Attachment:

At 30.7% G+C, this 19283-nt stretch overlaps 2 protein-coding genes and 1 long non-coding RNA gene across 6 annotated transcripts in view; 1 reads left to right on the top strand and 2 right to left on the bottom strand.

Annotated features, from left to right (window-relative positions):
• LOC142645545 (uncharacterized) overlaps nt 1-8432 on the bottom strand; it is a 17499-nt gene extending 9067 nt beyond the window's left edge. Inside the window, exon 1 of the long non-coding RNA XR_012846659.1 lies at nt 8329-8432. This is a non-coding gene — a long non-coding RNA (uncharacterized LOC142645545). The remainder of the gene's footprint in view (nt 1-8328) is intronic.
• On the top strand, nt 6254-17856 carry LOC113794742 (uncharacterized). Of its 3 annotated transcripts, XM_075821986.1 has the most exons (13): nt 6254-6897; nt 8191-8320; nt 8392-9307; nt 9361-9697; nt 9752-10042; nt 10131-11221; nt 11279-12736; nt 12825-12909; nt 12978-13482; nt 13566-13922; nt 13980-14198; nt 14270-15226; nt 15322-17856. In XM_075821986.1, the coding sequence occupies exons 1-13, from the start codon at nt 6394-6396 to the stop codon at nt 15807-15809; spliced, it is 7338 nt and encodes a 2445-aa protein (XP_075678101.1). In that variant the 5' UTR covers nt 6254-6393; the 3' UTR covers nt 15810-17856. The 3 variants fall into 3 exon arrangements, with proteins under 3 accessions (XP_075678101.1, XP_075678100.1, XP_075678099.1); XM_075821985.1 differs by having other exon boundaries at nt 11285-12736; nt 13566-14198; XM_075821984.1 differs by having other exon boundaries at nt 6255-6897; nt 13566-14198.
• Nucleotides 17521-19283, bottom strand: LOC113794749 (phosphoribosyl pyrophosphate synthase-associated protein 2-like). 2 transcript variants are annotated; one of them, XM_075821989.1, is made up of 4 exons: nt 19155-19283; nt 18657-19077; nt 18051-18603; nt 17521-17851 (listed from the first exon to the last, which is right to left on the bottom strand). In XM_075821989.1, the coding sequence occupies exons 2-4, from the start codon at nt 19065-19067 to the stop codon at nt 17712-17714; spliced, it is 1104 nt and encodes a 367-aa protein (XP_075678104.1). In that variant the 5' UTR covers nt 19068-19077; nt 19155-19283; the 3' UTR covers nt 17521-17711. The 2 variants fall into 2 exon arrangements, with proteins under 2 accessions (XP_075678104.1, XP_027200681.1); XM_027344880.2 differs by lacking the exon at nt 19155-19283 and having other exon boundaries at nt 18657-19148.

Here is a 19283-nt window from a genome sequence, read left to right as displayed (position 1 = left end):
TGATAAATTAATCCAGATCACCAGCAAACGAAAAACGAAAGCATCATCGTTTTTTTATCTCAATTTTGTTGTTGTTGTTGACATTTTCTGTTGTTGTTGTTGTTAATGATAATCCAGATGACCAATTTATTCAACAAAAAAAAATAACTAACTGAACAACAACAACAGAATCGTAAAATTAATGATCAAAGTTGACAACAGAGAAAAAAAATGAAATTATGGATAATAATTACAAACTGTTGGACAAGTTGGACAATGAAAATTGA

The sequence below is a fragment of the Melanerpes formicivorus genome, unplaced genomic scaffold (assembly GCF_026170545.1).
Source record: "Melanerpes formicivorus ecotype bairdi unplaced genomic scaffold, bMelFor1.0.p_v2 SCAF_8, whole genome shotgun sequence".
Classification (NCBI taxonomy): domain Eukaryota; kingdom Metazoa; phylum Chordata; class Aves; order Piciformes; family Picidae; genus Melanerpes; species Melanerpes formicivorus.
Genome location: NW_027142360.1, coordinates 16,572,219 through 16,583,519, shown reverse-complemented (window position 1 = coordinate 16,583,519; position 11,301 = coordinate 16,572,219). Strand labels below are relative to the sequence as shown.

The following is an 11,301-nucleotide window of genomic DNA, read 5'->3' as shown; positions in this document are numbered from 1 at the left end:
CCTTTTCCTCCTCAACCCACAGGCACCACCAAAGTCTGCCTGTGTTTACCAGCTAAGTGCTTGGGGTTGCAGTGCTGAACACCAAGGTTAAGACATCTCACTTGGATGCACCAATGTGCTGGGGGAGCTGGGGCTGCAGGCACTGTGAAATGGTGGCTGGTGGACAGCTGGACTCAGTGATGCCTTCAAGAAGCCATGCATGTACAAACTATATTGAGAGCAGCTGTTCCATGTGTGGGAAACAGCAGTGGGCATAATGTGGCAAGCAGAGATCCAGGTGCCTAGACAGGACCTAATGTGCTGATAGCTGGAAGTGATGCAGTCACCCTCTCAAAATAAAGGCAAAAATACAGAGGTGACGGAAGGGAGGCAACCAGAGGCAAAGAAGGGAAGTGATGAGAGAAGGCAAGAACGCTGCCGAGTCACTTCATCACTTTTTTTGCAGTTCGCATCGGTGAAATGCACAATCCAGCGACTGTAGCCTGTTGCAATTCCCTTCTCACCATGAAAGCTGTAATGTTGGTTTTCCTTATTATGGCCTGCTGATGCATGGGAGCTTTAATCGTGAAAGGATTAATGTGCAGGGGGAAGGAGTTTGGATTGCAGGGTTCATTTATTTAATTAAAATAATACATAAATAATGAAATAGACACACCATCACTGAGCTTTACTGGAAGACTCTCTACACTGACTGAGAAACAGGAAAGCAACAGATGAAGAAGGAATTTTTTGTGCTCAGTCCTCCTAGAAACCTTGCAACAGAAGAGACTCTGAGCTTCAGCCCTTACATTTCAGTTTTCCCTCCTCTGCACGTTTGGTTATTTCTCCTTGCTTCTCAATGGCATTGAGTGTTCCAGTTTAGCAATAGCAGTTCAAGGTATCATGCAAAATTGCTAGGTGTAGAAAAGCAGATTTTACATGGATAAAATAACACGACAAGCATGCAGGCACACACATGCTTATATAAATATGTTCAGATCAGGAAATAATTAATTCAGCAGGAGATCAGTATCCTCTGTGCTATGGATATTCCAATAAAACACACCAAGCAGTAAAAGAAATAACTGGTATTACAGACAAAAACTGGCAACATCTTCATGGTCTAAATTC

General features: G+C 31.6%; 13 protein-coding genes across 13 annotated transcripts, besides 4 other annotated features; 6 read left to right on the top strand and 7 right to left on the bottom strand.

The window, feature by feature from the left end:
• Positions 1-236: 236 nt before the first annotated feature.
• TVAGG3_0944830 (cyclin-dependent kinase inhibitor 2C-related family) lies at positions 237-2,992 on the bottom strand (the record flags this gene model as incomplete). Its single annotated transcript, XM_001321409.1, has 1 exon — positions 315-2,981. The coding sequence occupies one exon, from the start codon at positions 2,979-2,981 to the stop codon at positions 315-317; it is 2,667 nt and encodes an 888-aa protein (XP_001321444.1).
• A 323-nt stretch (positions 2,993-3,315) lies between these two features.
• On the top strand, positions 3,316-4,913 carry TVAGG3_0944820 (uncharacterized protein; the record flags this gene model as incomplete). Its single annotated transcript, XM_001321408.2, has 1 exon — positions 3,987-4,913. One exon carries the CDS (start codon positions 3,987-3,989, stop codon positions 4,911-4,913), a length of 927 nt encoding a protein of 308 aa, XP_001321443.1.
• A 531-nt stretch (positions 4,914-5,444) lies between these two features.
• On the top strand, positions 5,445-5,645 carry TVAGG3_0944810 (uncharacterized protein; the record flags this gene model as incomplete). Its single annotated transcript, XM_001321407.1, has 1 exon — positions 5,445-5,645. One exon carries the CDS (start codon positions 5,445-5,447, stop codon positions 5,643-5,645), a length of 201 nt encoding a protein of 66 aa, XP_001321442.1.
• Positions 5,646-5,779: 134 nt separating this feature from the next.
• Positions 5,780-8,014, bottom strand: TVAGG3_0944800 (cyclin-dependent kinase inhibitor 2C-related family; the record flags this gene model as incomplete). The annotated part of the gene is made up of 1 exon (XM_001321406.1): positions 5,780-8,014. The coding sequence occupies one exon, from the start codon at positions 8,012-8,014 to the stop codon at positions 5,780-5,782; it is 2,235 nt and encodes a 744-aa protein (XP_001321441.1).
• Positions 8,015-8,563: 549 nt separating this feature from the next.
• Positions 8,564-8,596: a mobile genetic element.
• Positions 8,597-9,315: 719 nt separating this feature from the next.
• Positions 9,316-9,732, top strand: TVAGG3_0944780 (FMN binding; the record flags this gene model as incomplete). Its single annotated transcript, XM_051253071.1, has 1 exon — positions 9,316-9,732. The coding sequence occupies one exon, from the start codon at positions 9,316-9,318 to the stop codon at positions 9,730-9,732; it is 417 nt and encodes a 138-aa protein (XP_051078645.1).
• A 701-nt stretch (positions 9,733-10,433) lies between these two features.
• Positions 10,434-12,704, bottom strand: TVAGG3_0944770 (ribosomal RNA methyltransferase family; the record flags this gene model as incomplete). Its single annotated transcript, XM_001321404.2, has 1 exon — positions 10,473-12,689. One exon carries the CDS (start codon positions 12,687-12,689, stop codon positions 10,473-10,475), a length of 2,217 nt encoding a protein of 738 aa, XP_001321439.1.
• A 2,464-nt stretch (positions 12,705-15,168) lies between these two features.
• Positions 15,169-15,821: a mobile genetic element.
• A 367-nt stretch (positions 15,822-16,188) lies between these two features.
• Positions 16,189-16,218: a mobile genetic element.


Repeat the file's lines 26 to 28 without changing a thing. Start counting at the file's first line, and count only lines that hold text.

• Positions 8,597-9,315: 719 nt separating this feature from the next.
• Positions 9,316-9,732, top strand: TVAGG3_0944780 (FMN binding; the record flags this gene model as incomplete). Its single annotated transcript, XM_051253071.1, has 1 exon — positions 9,316-9,732. The coding sequence occupies one exon, from the start codon at positions 9,316-9,318 to the stop codon at positions 9,730-9,732; it is 417 nt and encodes a 138-aa protein (XP_051078645.1).
• A 701-nt stretch (positions 9,733-10,433) lies between these two features.